“Iron Piggy’s a 2004 Road King Classic, 105,000 miles on the clock, and fully two–thirds of that is a long haul, over the road, touring for distance. In traveling trim she weighs 950 lbs. Quite a handful on gravel! She’s seen plenty of it.”
“Tony and another guy who worked for me, Joe Turco, were both Philly boys and followed the story closely. Turco was a wicked sharp copy editor, Tony was a do-anything-you-asked reporter. He came to us as a freelancer, and with no beat reporting assignment, we could send him anywhere any time. I’m not sure how he ended up in Bangor, but since his wife has people here (she might even be a Bangor girl), I’m guessing that had something to do with it. I’m not sure that Tony ever made it to the actual weekly payroll before he departed for the ProvJournal.
“I do know that after a year of freelancing in which he never had any withholding taken out of his checks he discovered he was going to spend a lot of his earnings to help pay for the U.S. adventures in the Persian Gulf (and probably other places we’ve yet to hear about). Hoping I could help him reduce his tax burden I told him to go to three different accountants to get his taxes done, see how the results compared, and then hand me the bills. Not sure if I saved him much money but he got a pretty timely story out of it.”
We talked about having this sense of overpowering wanderlust. This sense of adventure is aptly described by Robert Louis Stevenson (1879). “I travel not to go anywhere, but to go. I travel for travel’s sake. The great affair is to move.”6
He had a similar gut reaction as me to this phrase and what it represented to him. “I took the job at the Providence Journal in September of that year, did not quite 20 years at the Projo, until that day in 2005 when I ghosted them, didn’t go back after lunch. Went motorcycle riding around North America, instead.”
I believe that Tony understands the soul and spirit of storytelling. It rolls out of him as though you are biking with him on the open road. Instead of the road going by underneath, and the wind of your passage buffeting against you as you sit astride your bike, you’re fully immersed in the sources of inspiration carrying you past the landmarks of his memory, experiences and imagination.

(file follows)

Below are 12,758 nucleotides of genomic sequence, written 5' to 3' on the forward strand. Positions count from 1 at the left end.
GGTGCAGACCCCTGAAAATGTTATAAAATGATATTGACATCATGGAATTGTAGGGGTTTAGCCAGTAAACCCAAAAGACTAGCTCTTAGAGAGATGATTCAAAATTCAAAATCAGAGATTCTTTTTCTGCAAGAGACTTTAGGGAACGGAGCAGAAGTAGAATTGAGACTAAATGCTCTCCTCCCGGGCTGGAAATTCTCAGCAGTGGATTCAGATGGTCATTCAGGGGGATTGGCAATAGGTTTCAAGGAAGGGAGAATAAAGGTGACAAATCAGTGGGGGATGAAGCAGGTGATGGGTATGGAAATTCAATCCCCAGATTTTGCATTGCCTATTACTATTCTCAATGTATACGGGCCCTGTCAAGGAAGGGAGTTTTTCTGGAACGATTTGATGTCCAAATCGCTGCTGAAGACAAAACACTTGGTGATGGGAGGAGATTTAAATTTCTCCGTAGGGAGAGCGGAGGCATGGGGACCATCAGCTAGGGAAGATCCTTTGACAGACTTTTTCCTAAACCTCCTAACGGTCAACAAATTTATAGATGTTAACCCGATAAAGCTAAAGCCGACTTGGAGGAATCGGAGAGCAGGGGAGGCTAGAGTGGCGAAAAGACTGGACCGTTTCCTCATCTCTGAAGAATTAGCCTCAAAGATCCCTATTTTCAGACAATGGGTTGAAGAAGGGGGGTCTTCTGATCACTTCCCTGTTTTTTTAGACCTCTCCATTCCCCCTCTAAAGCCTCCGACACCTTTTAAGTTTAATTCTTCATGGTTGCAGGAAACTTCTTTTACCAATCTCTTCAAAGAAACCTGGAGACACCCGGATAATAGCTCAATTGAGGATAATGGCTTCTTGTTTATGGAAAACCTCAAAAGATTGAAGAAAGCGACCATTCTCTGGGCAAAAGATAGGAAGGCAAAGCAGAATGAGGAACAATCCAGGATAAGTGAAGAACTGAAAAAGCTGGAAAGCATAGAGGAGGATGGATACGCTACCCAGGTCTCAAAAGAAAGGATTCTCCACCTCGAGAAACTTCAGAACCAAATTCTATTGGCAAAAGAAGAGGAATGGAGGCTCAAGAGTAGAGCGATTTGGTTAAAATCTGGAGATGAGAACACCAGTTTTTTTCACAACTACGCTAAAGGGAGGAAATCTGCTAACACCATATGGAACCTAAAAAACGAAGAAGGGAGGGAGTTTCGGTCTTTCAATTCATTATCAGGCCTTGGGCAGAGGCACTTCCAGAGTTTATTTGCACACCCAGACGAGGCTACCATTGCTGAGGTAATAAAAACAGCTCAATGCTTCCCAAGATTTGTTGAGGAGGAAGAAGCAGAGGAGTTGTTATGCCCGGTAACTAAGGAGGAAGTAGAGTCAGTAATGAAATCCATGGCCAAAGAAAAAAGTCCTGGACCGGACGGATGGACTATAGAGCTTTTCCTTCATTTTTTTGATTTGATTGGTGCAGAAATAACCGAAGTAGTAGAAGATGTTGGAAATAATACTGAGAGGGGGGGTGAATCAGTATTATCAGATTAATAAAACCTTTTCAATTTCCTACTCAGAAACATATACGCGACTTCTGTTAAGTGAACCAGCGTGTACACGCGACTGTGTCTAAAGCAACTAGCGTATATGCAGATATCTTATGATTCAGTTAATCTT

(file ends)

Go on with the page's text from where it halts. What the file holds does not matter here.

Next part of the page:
“A human being should be able to change a diaper, plan an invasion, butcher a hog, conn a ship, design a building, write a sonnet, balance accounts, build a wall, set a bone, comfort the dying, take orders, give orders, cooperate, act alone, solve equations, analyze a new problem, pitch manure, program a computer, cook a tasty meal, fight efficiently, die gallantly. Specialization is for insects.”
— Robert Anson Heinlein (1907–1988)
1King, Stephen. The Dead Zone. New York, Viking Press, 1979. Print.
2King, Stephen. The Tommyknockers. New York, Putnam, 1987. Print.
3King, Stephen. Hearts in Suspension. Orono, ME, University of Maine Press, 2016. Print.
4King, Stephen. Hearts in Atlantis. New York, Scribner, 1999. Print.
5Hope, Steffen. “Interview with Tony De Paul.” Fantomey.org, Kjell Steen, the phantom Norway and Karl-Johan Lien, 27 Sept. 2007, web.archive.org/web/20070927211338/fantomet.org/hele_nyhet/id/142/. Accessed 21 Feb. 2019.
6Stevenson, Robert L. Travels With a Donkey in the Cevennes: An Inland Voyage. Forgotten Books, 2017/1879. Print. Travels with a Donkey in the Cévennes (1879) is one of Robert Louis Stevenson‘s earliest published works and is considered a pioneering classic of outdoor literature.
7Heinlein, Robert A. Time Enough for Love. New York, Ace Books, 1988, p. 248. Print.
Heinlein, Robert A. The Notebooks of Lazarus Long. Paperback edition, New York, G.P. Putnam’s Sons, 1978. Print.
Disclosure of Material Connection: I have not received any compensation for writing this post. As the sole author of the Penitent – Part I, and the Penitent – Part II, and as the sole proprietor of Copper Beech Press, I have a material connection to these books, as well as to the publishing press, I have just listed. Other than my previously stated novels and publishing press, I have no material connection to the brands, products or services that I have mentioned here. I am disclosing this information in accordance with the Federal Trade Commission’s 16 CFR, Part 255: “Guides Concerning the Use of Endorsements and Testimonials in Advertising.”
© 20 February 2019 by A. Keith Carreiro
For information about my series, The Immortality Wars, please go to my home page: https://immortalitywars.com/